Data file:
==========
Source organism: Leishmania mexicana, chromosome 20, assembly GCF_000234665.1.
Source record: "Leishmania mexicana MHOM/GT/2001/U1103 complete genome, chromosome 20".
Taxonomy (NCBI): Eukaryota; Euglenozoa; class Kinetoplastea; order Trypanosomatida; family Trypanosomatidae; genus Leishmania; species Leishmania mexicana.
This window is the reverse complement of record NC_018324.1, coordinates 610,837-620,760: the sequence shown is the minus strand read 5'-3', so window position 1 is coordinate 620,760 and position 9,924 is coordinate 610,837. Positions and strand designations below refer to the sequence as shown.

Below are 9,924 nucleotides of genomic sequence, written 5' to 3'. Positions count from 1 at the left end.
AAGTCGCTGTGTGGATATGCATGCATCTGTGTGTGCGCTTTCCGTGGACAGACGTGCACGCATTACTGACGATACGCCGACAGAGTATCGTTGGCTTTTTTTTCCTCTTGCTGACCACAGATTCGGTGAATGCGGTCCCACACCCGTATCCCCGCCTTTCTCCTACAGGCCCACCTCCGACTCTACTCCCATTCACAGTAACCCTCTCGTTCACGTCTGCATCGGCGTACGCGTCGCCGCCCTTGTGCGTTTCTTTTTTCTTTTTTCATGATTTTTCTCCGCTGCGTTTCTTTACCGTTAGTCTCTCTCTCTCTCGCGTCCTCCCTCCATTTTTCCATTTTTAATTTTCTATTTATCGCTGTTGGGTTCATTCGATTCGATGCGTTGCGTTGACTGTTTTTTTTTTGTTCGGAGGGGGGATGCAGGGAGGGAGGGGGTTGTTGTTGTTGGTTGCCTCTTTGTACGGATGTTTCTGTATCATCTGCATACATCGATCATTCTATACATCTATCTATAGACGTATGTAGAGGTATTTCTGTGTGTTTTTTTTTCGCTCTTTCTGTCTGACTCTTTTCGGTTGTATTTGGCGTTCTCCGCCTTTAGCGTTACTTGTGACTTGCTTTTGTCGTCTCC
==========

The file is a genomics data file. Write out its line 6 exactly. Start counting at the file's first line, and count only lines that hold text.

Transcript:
AAGTCGCTGTGTGGATATGCATGCATCTGTGTGTGCGCTTTCCGTGGACAGACGTGCACGCATTACTGACGATACGCCGACAGAGTATCGTTGGCTTTTTTTTCCTCTTGCTGACCACAGATTCGGTGAATGCGGTCCCACACCCGTATCCCCGCCTTTCTCCTACAGGCCCACCTCCGACTCTACTCCCATTCACAGTAACCCTCTCGTTCACGTCTGCATCGGCGTACGCGTCGCCGCCCTTGTGCGTTTCTTTTTTCTTTTTTCATGATTTTTCTCCGCTGCGTTTCTTTACCGTTAGTCTCTCTCTCTCTCGCGTCCTCCCTCCATTTTTCCATTTTTAATTTTCTATTTATCGCTGTTGGGTTCATTCGATTCGATGCGTTGCGTTGACTGTTTTTTTTTTGTTCGGAGGGGGGATGCAGGGAGGGAGGGGGTTGTTGTTGTTGGTTGCCTCTTTGTACGGATGTTTCTGTATCATCTGCATACATCGATCATTCTATACATCTATCTATAGACGTATGTAGAGGTATTTCTGTGTGTTTTTTTTTCGCTCTTTCTGTCTGACTCTTTTCGGTTGTATTTGGCGTTCTCCGCCTTTAGCGTTACTTGTGACTTGCTTTTGTCGTCTCC